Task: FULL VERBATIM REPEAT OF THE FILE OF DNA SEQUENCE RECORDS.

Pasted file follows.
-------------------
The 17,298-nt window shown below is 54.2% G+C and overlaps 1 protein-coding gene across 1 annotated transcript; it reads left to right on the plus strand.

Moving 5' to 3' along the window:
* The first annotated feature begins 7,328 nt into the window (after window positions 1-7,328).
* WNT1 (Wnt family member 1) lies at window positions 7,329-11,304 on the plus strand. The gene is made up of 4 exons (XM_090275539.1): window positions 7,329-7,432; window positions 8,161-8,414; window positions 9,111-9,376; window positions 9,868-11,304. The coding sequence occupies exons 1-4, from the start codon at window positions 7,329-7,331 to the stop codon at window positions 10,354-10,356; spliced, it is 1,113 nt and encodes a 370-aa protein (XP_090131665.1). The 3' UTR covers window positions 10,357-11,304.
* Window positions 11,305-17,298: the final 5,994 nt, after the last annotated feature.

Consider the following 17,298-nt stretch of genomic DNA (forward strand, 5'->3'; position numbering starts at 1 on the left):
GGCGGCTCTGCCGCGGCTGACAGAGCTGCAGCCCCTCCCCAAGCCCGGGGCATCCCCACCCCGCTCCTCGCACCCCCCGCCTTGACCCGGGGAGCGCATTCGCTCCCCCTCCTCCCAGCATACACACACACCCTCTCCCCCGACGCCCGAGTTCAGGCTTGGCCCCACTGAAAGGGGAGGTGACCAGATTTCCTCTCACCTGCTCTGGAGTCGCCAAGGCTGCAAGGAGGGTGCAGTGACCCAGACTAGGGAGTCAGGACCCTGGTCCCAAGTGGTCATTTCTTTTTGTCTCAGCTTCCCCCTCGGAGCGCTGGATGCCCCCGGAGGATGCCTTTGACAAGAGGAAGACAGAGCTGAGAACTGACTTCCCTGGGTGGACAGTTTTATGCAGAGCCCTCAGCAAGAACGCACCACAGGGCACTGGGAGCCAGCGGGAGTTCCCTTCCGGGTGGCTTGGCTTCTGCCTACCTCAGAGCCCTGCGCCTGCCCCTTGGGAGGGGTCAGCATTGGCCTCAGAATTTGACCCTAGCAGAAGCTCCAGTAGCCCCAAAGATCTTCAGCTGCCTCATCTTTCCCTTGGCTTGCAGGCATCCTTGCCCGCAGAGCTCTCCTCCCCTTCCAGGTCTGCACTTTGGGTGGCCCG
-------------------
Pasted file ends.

The 17,298-nt window shown below is 54.2% G+C and overlaps 1 protein-coding gene across 1 annotated transcript; it reads left to right on the plus strand.

Moving 5' to 3' along the window:
* The first annotated feature begins 7,328 nt into the window (after window positions 1-7,328).
* WNT1 (Wnt family member 1) lies at window positions 7,329-11,304 on the plus strand. The gene is made up of 4 exons (XM_090275539.1): window positions 7,329-7,432; window positions 8,161-8,414; window positions 9,111-9,376; window positions 9,868-11,304. The coding sequence occupies exons 1-4, from the start codon at window positions 7,329-7,331 to the stop codon at window positions 10,354-10,356; spliced, it is 1,113 nt and encodes a 370-aa protein (XP_090131665.1). The 3' UTR covers window positions 10,357-11,304.
* Window positions 11,305-17,298: the final 5,994 nt, after the last annotated feature.

Consider the following 17,298-nt stretch of genomic DNA (forward strand, 5'->3'; position numbering starts at 1 on the left):
GGCGGCTCTGCCGCGGCTGACAGAGCTGCAGCCCCTCCCCAAGCCCGGGGCATCCCCACCCCGCTCCTCGCACCCCCCGCCTTGACCCGGGGAGCGCATTCGCTCCCCCTCCTCCCAGCATACACACACACCCTCTCCCCCGACGCCCGAGTTCAGGCTTGGCCCCACTGAAAGGGGAGGTGACCAGATTTCCTCTCACCTGCTCTGGAGTCGCCAAGGCTGCAAGGAGGGTGCAGTGACCCAGACTAGGGAGTCAGGACCCTGGTCCCAAGTGGTCATTTCTTTTTGTCTCAGCTTCCCCCTCGGAGCGCTGGATGCCCCCGGAGGATGCCTTTGACAAGAGGAAGACAGAGCTGAGAACTGACTTCCCTGGGTGGACAGTTTTATGCAGAGCCCTCAGCAAGAACGCACCACAGGGCACTGGGAGCCAGCGGGAGTTCCCTTCCGGGTGGCTTGGCTTCTGCCTACCTCAGAGCCCTGCGCCTGCCCCTTGGGAGGGGTCAGCATTGGCCTCAGAATTTGACCCTAGCAGAAGCTCCAGTAGCCCCAAAGATCTTCAGCTGCCTCATCTTTCCCTTGGCTTGCAGGCATCCTTGCCCGCAGAGCTCTCCTCCCCTTCCAGGTCTGCACTTTGGGTGGCCCG